A new round of negotiations has been launched by 14 World Trade Organization member countries to accelerate the trade of environmentally preferable technologies. This effort builds on the 2013 initiative started by the Leaders of the Asia-Pacific Economic Cooperation (APEC) to explore opportunities in the WTO to reduce tariffs on a list of 54 “green goods” by the end of 2015. This sounds like a great plan until you look deeper and find wood products were not included in the APEC agreed list of environmental goods where member countries will cut tariffs to five percent or less.
The only non-equipment good in the APEC 54 list was bamboo flooring. The environmental benefit cited was “renewable bamboo-based products are substitutions of wooden necessities.” The list notes that “since bamboo is characterized by short growing cycle, these environment-friendly products can save a great deal of water, soil and air resources.” While, bamboo flooring is a great product, it isn’t the only renewable option available. This presented an excellent opportunity to tell the positive story of wood.
Our chance came when the Obama Administration signaled its intent in March to enter into the negotiations for the World Trade Organization (WTO) Environmental Goods Agreement and asked for public comments. IWPA, the National Association of Manufacturers and others urged the U.S. Trade Representative to consider wood from sustainably managed forests as a green good as it is a renewable resource with extremely low life cycle carbon emissions.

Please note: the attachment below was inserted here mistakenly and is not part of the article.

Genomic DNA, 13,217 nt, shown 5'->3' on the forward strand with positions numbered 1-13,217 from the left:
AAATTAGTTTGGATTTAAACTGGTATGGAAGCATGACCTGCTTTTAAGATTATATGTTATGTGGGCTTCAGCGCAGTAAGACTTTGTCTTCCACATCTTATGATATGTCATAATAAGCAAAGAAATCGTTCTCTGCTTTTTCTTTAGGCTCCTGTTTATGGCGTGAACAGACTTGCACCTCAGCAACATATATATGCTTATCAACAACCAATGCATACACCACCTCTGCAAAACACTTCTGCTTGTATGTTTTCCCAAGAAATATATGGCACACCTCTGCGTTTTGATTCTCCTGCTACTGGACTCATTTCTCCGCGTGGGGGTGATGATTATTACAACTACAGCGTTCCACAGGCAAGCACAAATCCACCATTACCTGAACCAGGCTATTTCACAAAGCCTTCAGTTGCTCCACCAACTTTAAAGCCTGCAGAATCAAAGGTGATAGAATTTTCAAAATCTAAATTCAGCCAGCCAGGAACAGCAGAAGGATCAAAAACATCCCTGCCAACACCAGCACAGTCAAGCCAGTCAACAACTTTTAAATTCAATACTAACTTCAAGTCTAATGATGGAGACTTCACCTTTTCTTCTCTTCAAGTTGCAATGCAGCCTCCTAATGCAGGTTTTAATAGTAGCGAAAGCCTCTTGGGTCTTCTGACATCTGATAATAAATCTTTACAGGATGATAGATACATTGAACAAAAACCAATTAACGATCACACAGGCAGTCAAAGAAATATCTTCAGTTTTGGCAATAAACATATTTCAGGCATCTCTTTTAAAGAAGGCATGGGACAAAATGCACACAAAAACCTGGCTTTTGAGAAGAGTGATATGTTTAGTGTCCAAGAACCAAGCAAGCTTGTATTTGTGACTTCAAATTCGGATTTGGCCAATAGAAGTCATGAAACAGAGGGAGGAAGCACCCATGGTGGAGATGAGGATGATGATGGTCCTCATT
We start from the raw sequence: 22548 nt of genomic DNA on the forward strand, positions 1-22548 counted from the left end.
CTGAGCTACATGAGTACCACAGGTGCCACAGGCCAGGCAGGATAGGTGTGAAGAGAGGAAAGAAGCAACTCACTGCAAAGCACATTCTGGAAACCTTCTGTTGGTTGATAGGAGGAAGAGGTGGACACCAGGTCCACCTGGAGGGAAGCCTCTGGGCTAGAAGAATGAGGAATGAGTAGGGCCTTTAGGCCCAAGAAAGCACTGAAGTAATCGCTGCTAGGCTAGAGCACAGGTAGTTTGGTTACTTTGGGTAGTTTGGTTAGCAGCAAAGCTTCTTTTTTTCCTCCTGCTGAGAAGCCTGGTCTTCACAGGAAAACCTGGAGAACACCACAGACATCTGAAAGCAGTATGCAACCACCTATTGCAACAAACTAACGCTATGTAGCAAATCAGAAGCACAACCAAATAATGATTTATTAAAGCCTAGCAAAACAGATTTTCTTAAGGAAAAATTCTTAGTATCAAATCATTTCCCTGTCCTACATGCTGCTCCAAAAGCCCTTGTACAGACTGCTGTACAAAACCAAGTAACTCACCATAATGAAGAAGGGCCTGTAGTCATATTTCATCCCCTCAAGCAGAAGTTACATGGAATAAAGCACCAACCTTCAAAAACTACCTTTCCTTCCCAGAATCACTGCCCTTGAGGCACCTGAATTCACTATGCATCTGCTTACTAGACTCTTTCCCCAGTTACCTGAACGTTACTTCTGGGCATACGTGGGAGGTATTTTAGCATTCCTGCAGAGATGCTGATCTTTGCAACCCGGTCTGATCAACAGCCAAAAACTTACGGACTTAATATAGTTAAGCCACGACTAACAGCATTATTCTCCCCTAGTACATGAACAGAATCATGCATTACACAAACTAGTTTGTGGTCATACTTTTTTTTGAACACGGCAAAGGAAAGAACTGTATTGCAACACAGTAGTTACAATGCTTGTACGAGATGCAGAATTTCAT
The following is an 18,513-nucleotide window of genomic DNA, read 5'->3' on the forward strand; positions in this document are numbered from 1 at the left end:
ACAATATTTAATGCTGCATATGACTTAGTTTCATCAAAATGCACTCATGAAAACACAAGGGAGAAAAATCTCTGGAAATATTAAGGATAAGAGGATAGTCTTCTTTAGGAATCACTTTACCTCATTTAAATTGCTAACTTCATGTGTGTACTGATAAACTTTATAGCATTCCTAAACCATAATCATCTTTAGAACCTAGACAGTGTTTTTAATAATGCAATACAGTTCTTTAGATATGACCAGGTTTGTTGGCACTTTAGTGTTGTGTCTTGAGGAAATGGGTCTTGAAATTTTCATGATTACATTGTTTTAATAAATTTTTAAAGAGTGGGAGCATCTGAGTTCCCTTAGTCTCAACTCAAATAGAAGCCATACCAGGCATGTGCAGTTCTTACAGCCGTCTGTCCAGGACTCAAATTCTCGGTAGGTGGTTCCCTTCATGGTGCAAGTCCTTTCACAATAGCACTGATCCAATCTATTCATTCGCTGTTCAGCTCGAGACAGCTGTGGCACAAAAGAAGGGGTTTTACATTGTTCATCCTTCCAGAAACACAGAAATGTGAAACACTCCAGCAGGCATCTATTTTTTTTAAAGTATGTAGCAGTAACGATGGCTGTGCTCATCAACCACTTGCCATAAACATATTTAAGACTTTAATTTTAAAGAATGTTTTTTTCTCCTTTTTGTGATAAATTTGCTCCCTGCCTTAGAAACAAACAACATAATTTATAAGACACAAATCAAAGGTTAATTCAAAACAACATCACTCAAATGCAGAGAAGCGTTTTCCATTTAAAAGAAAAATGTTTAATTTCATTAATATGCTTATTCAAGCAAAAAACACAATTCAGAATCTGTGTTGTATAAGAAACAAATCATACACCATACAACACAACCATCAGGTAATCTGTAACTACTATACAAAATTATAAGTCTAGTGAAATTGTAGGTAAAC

The ambitious Environmental Good Agreement brings together Australia, Canada, China, Costa Rica, Chinese Taipei, the EU, Hong Kong (China), Japan, Korea, New Zealand, Norway, Switzerland, Singapore and the US for a new international free trade agreement designed to accelerate the rollout of clean technologies. The objective is to deliver “global free trade in environmental goods” and work to tackle trade barriers. The future green goods agreement will be anchored in the WTO and based on its principle of Most Favored Nation.
Since the financial crisis, trade barriers are growing around the world, costing jobs, growth and economic opportunity domestically and abroad. The Green Goods discussions are a beacon in the direction of trade liberalization. While these discussions are in the early stages, we hope that that bamboo flooring won’t be the only natural product on the list.
One pending trade liberalization agenda item is the renewal of the expired GSP program. The Generalized System of Preferences promotes economic growth in the developing world by providing preferential duty-free entry for up to 5,000 products when imported from one of 127 designated beneficiary countries and territories. Congress didn’t renew it when it expired on July 31, 2013. Recently, the Obama Administration announced it would begin the process to remove Russia from the program. This action should remove an obstacle to Congressional renewal. Ukraine would benefit from reauthorization of the program as would the U.S. businesses that rely on this program. IWPA will continue to press for renewal.
If you have a chance, please drop a line of welcome to IWPA’s latest addition. We are excited to welcome Joe O’Donnell to our team as the new Manager of Government and Public Affairs (email@example.com). He comes to us with 10 years of experience on Capitol Hill working for Senator Lugar.
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